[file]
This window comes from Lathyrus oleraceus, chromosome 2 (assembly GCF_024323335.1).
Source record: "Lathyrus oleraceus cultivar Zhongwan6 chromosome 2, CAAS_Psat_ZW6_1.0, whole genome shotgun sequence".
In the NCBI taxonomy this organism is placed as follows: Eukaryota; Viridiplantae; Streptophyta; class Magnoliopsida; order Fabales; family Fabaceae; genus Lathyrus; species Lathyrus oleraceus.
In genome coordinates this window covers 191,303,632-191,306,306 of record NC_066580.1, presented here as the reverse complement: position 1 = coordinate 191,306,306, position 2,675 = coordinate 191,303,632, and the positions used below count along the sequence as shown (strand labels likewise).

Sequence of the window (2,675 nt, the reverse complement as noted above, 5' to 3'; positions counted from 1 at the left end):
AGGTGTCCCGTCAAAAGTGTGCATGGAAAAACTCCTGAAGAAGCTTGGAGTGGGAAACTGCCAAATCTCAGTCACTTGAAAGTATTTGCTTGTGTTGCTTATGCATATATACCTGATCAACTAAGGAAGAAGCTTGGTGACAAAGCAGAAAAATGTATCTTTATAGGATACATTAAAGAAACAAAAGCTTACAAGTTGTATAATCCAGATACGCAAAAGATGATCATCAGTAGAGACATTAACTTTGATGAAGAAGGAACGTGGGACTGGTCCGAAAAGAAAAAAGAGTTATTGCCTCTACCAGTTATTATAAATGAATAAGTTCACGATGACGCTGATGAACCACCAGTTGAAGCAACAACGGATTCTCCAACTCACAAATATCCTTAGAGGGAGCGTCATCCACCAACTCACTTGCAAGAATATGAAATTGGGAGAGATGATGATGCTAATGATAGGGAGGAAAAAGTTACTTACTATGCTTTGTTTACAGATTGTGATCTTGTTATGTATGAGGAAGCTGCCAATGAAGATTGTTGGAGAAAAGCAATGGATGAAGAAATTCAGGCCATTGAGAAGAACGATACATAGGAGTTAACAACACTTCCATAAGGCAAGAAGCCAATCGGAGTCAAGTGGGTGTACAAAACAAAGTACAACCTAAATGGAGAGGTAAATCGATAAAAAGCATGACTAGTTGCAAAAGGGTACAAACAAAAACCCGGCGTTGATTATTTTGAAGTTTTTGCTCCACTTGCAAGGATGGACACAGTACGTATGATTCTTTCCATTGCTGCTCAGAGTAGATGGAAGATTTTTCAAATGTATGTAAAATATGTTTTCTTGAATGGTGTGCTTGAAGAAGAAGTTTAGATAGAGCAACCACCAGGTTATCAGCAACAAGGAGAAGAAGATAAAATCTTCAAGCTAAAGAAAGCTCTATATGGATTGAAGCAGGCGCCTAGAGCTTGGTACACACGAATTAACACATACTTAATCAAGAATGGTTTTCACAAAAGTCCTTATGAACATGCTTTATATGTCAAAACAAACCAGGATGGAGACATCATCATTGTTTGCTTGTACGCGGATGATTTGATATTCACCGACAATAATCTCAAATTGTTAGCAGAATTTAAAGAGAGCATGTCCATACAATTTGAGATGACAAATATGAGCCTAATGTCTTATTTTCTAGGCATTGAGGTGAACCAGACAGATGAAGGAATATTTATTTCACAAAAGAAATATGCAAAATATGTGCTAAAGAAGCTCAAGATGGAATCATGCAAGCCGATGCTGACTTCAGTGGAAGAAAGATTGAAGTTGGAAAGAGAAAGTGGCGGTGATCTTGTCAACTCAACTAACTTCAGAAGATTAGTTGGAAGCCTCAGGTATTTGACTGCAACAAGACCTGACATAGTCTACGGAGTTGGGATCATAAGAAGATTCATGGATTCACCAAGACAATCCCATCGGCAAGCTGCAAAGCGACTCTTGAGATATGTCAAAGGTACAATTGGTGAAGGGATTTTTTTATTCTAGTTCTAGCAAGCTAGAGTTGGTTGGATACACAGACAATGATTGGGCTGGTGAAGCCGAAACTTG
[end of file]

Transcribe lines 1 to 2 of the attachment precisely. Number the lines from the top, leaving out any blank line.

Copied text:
This window comes from Lathyrus oleraceus, chromosome 2 (assembly GCF_024323335.1).
Source record: "Lathyrus oleraceus cultivar Zhongwan6 chromosome 2, CAAS_Psat_ZW6_1.0, whole genome shotgun sequence".